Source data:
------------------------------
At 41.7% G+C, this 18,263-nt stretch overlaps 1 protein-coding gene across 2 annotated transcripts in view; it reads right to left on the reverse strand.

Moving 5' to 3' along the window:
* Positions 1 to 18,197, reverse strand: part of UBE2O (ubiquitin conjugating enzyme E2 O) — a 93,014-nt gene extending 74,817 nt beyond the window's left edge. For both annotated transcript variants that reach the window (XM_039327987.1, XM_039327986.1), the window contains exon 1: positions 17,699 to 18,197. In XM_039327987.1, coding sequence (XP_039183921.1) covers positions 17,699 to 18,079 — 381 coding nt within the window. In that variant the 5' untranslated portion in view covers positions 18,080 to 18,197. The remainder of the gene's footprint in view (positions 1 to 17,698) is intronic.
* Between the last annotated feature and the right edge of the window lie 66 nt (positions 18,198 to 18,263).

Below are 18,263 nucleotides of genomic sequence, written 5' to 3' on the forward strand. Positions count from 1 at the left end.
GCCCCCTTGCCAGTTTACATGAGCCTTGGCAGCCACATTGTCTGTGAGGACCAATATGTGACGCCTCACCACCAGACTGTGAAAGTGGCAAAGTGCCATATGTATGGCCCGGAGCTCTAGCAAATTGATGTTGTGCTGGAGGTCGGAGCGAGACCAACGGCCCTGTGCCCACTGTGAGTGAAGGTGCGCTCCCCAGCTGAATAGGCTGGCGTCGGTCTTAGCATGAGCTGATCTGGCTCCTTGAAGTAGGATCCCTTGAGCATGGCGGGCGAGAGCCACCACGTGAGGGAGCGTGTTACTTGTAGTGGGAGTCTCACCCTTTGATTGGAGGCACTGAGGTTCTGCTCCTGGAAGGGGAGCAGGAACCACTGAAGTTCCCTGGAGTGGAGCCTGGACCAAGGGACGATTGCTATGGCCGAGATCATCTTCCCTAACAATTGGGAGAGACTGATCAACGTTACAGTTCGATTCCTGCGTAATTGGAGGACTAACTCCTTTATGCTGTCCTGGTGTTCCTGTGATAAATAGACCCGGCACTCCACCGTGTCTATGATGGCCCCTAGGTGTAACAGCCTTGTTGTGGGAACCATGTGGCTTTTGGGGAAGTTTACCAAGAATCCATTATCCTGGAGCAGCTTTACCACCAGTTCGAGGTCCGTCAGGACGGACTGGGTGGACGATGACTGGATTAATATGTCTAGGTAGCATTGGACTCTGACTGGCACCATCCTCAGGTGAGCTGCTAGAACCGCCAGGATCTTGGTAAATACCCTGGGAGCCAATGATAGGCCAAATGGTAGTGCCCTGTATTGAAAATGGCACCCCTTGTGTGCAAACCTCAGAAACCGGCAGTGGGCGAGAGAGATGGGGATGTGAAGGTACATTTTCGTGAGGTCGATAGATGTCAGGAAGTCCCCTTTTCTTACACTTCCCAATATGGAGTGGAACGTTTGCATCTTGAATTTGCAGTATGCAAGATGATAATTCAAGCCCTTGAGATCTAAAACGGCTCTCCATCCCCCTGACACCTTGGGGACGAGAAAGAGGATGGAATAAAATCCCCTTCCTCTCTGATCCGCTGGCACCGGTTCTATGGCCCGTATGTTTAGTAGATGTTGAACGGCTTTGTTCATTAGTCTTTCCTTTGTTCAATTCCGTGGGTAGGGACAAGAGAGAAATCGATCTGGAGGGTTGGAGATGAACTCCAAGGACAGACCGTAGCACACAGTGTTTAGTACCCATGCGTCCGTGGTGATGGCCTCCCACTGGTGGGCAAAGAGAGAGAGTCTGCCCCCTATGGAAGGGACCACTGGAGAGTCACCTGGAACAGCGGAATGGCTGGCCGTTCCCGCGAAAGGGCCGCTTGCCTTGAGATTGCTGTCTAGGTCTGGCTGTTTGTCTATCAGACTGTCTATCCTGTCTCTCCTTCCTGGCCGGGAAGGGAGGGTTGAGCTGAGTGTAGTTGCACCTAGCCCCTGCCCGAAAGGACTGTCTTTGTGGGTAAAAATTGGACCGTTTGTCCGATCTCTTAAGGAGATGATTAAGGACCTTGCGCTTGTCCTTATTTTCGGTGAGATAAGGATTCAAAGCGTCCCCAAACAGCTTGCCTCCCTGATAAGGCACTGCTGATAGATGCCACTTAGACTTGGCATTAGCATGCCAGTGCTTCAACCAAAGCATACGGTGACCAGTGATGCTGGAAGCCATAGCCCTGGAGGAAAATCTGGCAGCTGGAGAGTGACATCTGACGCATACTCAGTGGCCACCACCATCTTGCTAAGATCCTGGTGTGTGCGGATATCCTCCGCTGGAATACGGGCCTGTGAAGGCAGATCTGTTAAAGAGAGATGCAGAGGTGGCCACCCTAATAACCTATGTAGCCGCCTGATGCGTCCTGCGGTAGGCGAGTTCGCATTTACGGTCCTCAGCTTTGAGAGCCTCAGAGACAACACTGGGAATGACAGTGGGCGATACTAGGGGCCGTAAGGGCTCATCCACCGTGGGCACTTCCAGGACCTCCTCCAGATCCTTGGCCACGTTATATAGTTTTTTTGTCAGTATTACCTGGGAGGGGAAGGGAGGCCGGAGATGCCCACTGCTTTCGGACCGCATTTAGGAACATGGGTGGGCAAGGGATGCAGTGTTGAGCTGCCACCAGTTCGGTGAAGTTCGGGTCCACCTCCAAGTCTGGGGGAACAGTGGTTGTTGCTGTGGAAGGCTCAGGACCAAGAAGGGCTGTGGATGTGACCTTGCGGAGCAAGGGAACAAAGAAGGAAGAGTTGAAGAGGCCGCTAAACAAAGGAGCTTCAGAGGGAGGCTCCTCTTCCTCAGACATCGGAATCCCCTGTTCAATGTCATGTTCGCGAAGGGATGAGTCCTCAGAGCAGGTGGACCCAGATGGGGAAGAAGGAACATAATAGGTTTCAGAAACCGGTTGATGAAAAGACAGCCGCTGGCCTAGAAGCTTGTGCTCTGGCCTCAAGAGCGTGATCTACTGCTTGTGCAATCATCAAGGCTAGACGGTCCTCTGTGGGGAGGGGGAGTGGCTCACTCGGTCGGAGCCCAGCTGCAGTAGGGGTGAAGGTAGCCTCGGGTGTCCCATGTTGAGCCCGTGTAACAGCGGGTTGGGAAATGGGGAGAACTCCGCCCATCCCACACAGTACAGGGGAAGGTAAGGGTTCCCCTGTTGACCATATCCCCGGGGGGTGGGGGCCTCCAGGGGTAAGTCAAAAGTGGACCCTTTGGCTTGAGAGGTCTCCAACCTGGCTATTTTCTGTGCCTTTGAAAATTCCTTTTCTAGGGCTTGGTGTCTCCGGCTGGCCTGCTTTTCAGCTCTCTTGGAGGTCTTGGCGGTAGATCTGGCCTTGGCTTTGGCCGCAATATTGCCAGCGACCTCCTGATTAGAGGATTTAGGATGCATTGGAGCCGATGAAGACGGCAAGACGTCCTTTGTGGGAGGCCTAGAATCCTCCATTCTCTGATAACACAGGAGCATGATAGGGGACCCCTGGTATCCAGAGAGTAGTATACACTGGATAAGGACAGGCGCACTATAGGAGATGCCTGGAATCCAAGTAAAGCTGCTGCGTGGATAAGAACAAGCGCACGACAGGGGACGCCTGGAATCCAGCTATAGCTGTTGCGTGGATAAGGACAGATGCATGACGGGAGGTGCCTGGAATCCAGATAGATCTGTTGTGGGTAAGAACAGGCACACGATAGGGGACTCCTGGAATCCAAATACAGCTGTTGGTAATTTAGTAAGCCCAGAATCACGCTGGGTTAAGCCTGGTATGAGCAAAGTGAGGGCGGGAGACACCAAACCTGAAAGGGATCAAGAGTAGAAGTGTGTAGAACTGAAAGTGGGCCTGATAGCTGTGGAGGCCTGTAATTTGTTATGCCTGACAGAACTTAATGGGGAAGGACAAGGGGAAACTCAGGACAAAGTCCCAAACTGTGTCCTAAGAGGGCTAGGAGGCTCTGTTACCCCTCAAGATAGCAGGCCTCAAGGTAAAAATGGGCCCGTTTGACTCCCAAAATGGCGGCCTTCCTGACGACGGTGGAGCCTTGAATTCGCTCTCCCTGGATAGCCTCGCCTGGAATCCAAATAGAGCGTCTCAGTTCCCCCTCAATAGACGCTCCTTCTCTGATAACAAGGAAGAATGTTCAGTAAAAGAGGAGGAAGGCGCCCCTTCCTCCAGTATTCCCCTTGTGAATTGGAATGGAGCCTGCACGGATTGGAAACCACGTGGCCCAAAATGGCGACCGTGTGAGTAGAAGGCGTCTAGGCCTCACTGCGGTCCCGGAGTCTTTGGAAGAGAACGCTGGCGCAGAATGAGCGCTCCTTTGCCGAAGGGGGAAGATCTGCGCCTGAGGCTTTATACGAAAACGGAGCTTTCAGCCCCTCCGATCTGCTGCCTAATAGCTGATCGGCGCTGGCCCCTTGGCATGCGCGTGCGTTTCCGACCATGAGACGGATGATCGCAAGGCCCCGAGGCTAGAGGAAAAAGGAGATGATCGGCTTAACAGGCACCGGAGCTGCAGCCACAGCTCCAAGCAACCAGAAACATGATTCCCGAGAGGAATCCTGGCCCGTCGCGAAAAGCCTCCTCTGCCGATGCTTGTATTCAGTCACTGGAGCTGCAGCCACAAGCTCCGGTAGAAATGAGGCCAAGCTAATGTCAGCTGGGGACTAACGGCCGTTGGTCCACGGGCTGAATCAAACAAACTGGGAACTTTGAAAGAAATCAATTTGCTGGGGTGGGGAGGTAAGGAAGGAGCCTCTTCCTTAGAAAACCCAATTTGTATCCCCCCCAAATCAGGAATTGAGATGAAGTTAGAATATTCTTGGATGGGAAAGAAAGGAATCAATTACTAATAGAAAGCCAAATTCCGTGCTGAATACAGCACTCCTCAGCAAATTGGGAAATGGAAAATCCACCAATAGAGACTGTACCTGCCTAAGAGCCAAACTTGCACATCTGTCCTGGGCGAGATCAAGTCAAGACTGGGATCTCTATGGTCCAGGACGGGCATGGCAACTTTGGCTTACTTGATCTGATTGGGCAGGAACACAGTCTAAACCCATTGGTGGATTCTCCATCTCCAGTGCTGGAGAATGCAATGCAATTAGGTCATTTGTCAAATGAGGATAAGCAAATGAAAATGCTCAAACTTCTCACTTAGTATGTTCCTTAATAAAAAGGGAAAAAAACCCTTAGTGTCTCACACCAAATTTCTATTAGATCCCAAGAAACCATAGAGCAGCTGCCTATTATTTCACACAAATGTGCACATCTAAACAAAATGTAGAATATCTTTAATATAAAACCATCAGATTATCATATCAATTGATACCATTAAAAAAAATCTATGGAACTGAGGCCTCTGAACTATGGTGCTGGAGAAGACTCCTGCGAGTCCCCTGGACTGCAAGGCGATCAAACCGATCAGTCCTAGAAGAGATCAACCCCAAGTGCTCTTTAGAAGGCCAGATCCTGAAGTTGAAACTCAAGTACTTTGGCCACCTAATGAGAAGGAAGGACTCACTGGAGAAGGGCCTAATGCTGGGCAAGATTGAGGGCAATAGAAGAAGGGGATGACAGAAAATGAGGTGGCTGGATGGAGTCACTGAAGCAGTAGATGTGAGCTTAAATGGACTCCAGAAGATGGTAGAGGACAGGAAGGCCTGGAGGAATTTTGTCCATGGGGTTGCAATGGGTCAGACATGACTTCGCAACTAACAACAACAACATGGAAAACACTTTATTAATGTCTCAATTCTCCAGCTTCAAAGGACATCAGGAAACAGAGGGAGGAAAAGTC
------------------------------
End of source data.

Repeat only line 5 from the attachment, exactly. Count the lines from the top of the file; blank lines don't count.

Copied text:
Below are 18,263 nucleotides of genomic sequence, written 5' to 3' on the forward strand. Positions count from 1 at the left end.